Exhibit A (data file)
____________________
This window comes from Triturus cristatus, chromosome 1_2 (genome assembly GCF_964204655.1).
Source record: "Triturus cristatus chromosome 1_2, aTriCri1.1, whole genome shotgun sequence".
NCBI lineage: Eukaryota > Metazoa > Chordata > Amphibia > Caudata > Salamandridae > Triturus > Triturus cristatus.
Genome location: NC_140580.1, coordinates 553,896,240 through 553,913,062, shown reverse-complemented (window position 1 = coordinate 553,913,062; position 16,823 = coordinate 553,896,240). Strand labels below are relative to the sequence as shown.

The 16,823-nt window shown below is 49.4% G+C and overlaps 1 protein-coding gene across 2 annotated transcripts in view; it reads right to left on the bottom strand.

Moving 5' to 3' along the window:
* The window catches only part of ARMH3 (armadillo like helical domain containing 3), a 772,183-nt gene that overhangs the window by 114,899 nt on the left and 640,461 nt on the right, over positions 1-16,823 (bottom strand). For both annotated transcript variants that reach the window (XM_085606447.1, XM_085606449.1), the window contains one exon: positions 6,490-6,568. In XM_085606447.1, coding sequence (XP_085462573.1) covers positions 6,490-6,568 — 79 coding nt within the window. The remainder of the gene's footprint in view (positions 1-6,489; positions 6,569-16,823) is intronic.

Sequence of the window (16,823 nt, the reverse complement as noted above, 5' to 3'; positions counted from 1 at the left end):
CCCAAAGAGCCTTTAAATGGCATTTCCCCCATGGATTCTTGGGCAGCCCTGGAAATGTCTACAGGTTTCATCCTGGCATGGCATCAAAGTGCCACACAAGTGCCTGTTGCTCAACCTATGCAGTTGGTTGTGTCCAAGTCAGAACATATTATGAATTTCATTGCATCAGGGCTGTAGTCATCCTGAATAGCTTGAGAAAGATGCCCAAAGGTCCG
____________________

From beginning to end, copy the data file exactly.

This window comes from Triturus cristatus, chromosome 1_2 (genome assembly GCF_964204655.1).
Source record: "Triturus cristatus chromosome 1_2, aTriCri1.1, whole genome shotgun sequence".
NCBI lineage: Eukaryota > Metazoa > Chordata > Amphibia > Caudata > Salamandridae > Triturus > Triturus cristatus.
Genome location: NC_140580.1, coordinates 553,896,240 through 553,913,062, shown reverse-complemented (window position 1 = coordinate 553,913,062; position 16,823 = coordinate 553,896,240). Strand labels below are relative to the sequence as shown.

The 16,823-nt window shown below is 49.4% G+C and overlaps 1 protein-coding gene across 2 annotated transcripts in view; it reads right to left on the bottom strand.

Moving 5' to 3' along the window:
* The window catches only part of ARMH3 (armadillo like helical domain containing 3), a 772,183-nt gene that overhangs the window by 114,899 nt on the left and 640,461 nt on the right, over positions 1-16,823 (bottom strand). For both annotated transcript variants that reach the window (XM_085606447.1, XM_085606449.1), the window contains one exon: positions 6,490-6,568. In XM_085606447.1, coding sequence (XP_085462573.1) covers positions 6,490-6,568 — 79 coding nt within the window. The remainder of the gene's footprint in view (positions 1-6,489; positions 6,569-16,823) is intronic.

Sequence of the window (16,823 nt, the reverse complement as noted above, 5' to 3'; positions counted from 1 at the left end):
CCCAAAGAGCCTTTAAATGGCATTTCCCCCATGGATTCTTGGGCAGCCCTGGAAATGTCTACAGGTTTCATCCTGGCATGGCATCAAAGTGCCACACAAGTGCCTGTTGCTCAACCTATGCAGTTGGTTGTGTCCAAGTCAGAACATATTATGAATTTCATTGCATCAGGGCTGTAGTCATCCTGAATAGCTTGAGAAAGATGCCCAAAGGTCCG